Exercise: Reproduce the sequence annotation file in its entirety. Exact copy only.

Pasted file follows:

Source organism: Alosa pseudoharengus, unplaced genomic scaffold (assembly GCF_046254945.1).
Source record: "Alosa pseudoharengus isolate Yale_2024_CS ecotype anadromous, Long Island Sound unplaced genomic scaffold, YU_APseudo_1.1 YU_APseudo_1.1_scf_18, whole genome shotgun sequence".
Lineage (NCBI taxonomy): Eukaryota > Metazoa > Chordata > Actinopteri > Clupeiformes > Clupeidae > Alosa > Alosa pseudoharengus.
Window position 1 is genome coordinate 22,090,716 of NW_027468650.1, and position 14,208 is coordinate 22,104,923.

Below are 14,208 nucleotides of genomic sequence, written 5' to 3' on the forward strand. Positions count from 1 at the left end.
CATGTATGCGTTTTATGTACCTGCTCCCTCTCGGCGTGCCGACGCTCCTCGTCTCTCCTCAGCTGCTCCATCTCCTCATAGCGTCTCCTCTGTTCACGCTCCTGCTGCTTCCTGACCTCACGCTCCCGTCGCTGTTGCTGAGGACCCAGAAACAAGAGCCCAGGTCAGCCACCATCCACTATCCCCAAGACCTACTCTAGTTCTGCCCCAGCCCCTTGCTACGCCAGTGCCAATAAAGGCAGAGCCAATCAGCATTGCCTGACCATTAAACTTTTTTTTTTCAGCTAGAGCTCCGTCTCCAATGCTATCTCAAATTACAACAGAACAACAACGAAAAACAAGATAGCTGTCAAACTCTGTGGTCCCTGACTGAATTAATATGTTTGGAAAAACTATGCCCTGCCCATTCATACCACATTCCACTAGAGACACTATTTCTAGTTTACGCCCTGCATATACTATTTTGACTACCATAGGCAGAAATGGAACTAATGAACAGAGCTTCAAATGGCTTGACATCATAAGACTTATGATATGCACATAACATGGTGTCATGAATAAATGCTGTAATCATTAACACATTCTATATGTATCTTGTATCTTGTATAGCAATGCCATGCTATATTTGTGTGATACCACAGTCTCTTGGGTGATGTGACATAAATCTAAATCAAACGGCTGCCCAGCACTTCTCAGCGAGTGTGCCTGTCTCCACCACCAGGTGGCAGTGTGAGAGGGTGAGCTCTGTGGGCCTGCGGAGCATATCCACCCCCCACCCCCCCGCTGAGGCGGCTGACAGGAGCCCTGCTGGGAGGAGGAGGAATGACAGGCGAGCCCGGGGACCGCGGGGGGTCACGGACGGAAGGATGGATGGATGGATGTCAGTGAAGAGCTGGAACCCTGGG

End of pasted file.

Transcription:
Source organism: Alosa pseudoharengus, unplaced genomic scaffold (assembly GCF_046254945.1).
Source record: "Alosa pseudoharengus isolate Yale_2024_CS ecotype anadromous, Long Island Sound unplaced genomic scaffold, YU_APseudo_1.1 YU_APseudo_1.1_scf_18, whole genome shotgun sequence".
Lineage (NCBI taxonomy): Eukaryota > Metazoa > Chordata > Actinopteri > Clupeiformes > Clupeidae > Alosa > Alosa pseudoharengus.
Window position 1 is genome coordinate 22,090,716 of NW_027468650.1, and position 14,208 is coordinate 22,104,923.

Below are 14,208 nucleotides of genomic sequence, written 5' to 3' on the forward strand. Positions count from 1 at the left end.
CATGTATGCGTTTTATGTACCTGCTCCCTCTCGGCGTGCCGACGCTCCTCGTCTCTCCTCAGCTGCTCCATCTCCTCATAGCGTCTCCTCTGTTCACGCTCCTGCTGCTTCCTGACCTCACGCTCCCGTCGCTGTTGCTGAGGACCCAGAAACAAGAGCCCAGGTCAGCCACCATCCACTATCCCCAAGACCTACTCTAGTTCTGCCCCAGCCCCTTGCTACGCCAGTGCCAATAAAGGCAGAGCCAATCAGCATTGCCTGACCATTAAACTTTTTTTTTTCAGCTAGAGCTCCGTCTCCAATGCTATCTCAAATTACAACAGAACAACAACGAAAAACAAGATAGCTGTCAAACTCTGTGGTCCCTGACTGAATTAATATGTTTGGAAAAACTATGCCCTGCCCATTCATACCACATTCCACTAGAGACACTATTTCTAGTTTACGCCCTGCATATACTATTTTGACTACCATAGGCAGAAATGGAACTAATGAACAGAGCTTCAAATGGCTTGACATCATAAGACTTATGATATGCACATAACATGGTGTCATGAATAAATGCTGTAATCATTAACACATTCTATATGTATCTTGTATCTTGTATAGCAATGCCATGCTATATTTGTGTGATACCACAGTCTCTTGGGTGATGTGACATAAATCTAAATCAAACGGCTGCCCAGCACTTCTCAGCGAGTGTGCCTGTCTCCACCACCAGGTGGCAGTGTGAGAGGGTGAGCTCTGTGGGCCTGCGGAGCATATCCACCCCCCACCCCCCCGCTGAGGCGGCTGACAGGAGCCCTGCTGGGAGGAGGAGGAATGACAGGCGAGCCCGGGGACCGCGGGGGGTCACGGACGGAAGGATGGATGGATGGATGTCAGTGAAGAGCTGGAACCCTGGG